Master's Program Opens Doors for Alum's Rocket-Focused Career

Kellen Ochi

As a propulsion engineer at The Aerospace Corporation, a federally funded nonprofit organization dedicated to aerospace research based in Southern California, Kellen Ochi has the task of ensuring optimum performance rocket engines. At any point, you may find him conducting a thermodynamic analysis on a rocket engine or working "on-console" during a launch to make sure his specific areas are running smoothly.  

Ochi, who earned his master's degree in mechanical and aerospace engineering in 2022 at the University of California, Davis, attributes his education and his graduate work at the College of Engineering's Energy Research Laboratory as instrumental in obtaining his position in the rocket industry. We spoke with Ochi about how his time at UC Davis prepared him for the work he does today and how an early love of planes, trains and automobiles translated into sending vehicles into space.  

Can you tell us how you discovered engineering? Who or what inspired you to become an engineer?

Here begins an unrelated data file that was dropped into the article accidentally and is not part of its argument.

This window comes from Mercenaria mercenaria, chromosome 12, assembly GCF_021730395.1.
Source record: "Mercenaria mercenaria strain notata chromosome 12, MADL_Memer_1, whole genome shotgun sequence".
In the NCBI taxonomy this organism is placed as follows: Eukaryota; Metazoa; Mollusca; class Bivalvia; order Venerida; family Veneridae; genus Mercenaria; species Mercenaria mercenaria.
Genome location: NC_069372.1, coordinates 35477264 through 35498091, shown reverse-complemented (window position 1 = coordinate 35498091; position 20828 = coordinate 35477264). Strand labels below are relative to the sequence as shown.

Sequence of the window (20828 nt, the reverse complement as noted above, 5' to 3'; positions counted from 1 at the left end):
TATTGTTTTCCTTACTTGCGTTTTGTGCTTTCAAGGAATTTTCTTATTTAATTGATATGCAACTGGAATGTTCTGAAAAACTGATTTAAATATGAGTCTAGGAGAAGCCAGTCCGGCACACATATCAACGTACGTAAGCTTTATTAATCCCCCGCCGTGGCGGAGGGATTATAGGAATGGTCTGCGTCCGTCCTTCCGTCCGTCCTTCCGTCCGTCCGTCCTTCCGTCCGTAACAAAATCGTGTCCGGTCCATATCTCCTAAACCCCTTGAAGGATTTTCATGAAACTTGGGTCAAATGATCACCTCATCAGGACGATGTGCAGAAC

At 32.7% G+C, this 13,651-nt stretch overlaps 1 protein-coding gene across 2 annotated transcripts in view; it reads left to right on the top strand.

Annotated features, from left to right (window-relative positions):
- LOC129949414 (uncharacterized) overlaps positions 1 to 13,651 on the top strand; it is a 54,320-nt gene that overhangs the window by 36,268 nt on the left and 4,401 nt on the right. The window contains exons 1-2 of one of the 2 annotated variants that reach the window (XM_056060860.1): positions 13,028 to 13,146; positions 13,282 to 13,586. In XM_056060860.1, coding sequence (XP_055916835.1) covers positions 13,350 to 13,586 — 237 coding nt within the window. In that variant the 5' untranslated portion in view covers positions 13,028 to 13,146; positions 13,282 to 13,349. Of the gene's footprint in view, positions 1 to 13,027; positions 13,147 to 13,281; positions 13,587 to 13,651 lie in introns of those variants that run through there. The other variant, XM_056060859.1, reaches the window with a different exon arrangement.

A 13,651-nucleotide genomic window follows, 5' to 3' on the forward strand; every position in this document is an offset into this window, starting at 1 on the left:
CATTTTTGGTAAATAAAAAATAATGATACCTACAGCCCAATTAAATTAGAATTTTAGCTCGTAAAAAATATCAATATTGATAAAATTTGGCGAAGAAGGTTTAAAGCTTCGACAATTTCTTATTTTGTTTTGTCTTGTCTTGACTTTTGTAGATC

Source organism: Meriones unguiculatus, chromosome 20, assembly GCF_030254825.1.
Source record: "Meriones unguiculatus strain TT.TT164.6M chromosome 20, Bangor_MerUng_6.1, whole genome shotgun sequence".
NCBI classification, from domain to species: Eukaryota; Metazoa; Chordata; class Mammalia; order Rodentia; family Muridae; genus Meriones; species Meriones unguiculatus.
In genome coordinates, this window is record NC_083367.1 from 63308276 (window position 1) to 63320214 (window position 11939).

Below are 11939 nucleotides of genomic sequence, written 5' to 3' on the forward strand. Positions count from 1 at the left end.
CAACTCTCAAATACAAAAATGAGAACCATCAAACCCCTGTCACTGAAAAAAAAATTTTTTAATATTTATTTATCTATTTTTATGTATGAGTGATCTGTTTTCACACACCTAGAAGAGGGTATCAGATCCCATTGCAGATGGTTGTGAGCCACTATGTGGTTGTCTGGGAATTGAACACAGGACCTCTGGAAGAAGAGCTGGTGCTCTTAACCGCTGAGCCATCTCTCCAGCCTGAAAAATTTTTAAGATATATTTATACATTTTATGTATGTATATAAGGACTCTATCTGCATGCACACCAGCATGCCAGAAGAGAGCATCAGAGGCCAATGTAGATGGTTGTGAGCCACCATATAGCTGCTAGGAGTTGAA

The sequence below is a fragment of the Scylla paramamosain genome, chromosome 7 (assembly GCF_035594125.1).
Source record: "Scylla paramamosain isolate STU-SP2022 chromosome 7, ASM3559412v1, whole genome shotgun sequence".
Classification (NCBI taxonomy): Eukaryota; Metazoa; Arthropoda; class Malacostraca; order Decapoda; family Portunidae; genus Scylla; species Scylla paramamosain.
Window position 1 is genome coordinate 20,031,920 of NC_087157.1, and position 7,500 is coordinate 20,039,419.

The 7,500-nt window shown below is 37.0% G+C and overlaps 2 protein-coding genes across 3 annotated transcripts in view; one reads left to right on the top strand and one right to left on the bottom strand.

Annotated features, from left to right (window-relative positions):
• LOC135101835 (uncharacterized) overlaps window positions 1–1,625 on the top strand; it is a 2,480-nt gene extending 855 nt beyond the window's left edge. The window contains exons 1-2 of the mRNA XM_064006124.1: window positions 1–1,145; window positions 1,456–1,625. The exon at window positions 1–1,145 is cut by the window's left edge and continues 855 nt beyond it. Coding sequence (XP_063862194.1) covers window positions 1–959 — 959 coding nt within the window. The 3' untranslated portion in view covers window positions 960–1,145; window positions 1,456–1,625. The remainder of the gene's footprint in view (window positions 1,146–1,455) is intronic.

Growing up I was a big Hot Wheels, Thomas the Tank Engine and airplanes kind of kid. I even had a select few Hot Wheels that absolutely needed to come on whatever family vacation we went on. I didn't know exactly what I wanted to do for a while, but I knew that I wanted to be within an industry that encapsulated my early passions. While taking an introductory to engineering course at my high school, I found myself having fun while also being intellectually challenged and it was around then that I thought engineering was supposed to be my path. Little did I know that I wouldn't be working with any cars, trains or airplanes, but with rockets.   

What initially drew you to the mechanical and aerospace engineering program at UC Davis? 

My partner and I were both looking to go to graduate school right after undergrad — I got my bachelor's in physics from Lewis & Clark College — so we were both applying to a wide array of places. Davis checked off a lot of boxes that we both were looking for: A larger university with access to research possibilities, reasonable costs of living, access to nature, and, of course, where we were both accepted to. There were several places that fit that description, but upon visiting, I really enjoyed the vibe, and I think that was really the deciding factor, which I admit is quite 'unengineer' of me.